Another drug development issue is whether to loosen conflict-of-interest (COI) requirements and raise caps on COI waivers to make it easier to appoint key experts to FDA advisory committees. Democrats and consumer groups object that permitting scientists with industry ties to serve on these important committees might undermine the panels' independence and impartiality.

Republicans and manufacturers claim that the current rules are too rigid and delay approvals when advisory panels have trouble filling their slots. They have support from orphan drug advocates who agree that FDA should only have to meet the financial disclosure rules that apply to all other federal agencies and not face added restrictions, which are particularly troubling in specialized research fields with a limited number of key scientists. Diane Dorman, vice president of the National Organization for Rare Disorders (NORD), told the House E&C panel that the current COI rules have created a system that is "out of balance" because "conflict avoidance"-and not unique expertise-is the primary driver of who serves on advisory committees.

However, Commissioner Hamburg said that the current COI policy is not a problem, and that it doesn't need a "legislative fix." Those comments differ from Dr Hamburg's testimony last year that the COI rules made it difficult to find sufficiently qualified individuals to serve on advisory committees.

Inadequate disclosure of clinical trial results could be another thorny issue. Some Democrats want to expand required postings on the http://clinicaltrials.gov/ website to include data from registered trials for drugs that are never approved. The rationale is that important information can be gleaned from dropped studies, but pharma companies oppose mandating disclosure of often-sketchy clinical results.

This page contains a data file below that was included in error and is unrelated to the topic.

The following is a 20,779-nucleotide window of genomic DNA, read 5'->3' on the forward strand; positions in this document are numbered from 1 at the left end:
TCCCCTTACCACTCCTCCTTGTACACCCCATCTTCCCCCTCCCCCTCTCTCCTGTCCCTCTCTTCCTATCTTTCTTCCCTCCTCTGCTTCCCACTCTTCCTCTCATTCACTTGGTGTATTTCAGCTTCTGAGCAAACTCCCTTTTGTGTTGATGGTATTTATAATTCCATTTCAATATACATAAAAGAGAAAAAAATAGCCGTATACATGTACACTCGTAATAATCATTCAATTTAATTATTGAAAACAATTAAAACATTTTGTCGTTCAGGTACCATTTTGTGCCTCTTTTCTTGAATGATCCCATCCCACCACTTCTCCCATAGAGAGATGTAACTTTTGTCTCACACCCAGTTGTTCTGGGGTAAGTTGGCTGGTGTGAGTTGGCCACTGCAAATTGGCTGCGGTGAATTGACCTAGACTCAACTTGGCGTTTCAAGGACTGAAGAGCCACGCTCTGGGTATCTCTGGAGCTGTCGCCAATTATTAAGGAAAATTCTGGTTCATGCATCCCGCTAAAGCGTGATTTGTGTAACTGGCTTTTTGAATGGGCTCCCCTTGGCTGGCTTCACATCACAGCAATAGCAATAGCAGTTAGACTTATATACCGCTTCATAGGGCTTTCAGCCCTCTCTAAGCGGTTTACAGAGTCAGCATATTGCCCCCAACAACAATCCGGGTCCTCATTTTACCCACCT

One issue that appears off the table is an overhaul of requirements for establishing Risk Evaluation and Mitigation Strategies (REMS). Pharma companies have complained that the proliferation of REMS programs delays new drug approvals, and providers and pharmacists find multiple REMS requirements confusing and burdensome. FDA has responded by scaling back the program, as seen in guidance adopted last year that pulls most MedGuides out of REMS and greatly reduces the need for REMS assessments. As part of the PDUFA V agreement, FDA says it will work to standardize formats for those REMS deemed necessary and do more to measure the program's impact.

And finally, there's debate about revising FDA's mission statement to emphasize the agency's important role in facilitating healthcare innovation and in creating jobs. Dr Hamburg noted at the E&C hearing that FDA would have trouble factoring jobs creation into decisions on new product approvals. "It will get very complicated and, frankly," she said, "I think it would be quite inappropriate."

Ms Wechsler is a Washington-based reporter specializing in federal and state healthcare issues.